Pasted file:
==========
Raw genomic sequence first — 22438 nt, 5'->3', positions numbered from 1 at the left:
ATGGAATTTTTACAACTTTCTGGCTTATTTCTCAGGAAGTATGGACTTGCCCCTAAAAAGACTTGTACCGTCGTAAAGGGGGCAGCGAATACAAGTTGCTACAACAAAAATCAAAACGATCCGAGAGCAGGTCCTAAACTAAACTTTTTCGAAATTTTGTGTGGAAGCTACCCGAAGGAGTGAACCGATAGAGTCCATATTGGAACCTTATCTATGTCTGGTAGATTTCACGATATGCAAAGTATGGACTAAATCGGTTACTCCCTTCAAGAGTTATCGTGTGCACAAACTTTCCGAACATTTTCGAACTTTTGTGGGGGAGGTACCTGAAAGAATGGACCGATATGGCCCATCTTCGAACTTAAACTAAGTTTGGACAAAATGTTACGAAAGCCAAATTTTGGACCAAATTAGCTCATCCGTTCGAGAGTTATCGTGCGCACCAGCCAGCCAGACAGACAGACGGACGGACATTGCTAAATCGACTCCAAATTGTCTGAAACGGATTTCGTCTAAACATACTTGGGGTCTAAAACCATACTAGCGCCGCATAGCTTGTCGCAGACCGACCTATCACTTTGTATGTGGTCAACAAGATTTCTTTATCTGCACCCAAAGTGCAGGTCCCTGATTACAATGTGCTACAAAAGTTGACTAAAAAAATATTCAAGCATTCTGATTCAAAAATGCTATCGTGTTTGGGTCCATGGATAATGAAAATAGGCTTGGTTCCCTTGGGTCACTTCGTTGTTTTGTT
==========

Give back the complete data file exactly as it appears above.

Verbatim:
Raw genomic sequence first — 22438 nt, 5'->3', positions numbered from 1 at the left:
ATGGAATTTTTACAACTTTCTGGCTTATTTCTCAGGAAGTATGGACTTGCCCCTAAAAAGACTTGTACCGTCGTAAAGGGGGCAGCGAATACAAGTTGCTACAACAAAAATCAAAACGATCCGAGAGCAGGTCCTAAACTAAACTTTTTCGAAATTTTGTGTGGAAGCTACCCGAAGGAGTGAACCGATAGAGTCCATATTGGAACCTTATCTATGTCTGGTAGATTTCACGATATGCAAAGTATGGACTAAATCGGTTACTCCCTTCAAGAGTTATCGTGTGCACAAACTTTCCGAACATTTTCGAACTTTTGTGGGGGAGGTACCTGAAAGAATGGACCGATATGGCCCATCTTCGAACTTAAACTAAGTTTGGACAAAATGTTACGAAAGCCAAATTTTGGACCAAATTAGCTCATCCGTTCGAGAGTTATCGTGCGCACCAGCCAGCCAGACAGACAGACGGACGGACATTGCTAAATCGACTCCAAATTGTCTGAAACGGATTTCGTCTAAACATACTTGGGGTCTAAAACCATACTAGCGCCGCATAGCTTGTCGCAGACCGACCTATCACTTTGTATGTGGTCAACAAGATTTCTTTATCTGCACCCAAAGTGCAGGTCCCTGATTACAATGTGCTACAAAAGTTGACTAAAAAAATATTCAAGCATTCTGATTCAAAAATGCTATCGTGTTTGGGTCCATGGATAATGAAAATAGGCTTGGTTCCCTTGGGTCACTTCGTTGTTTTGTT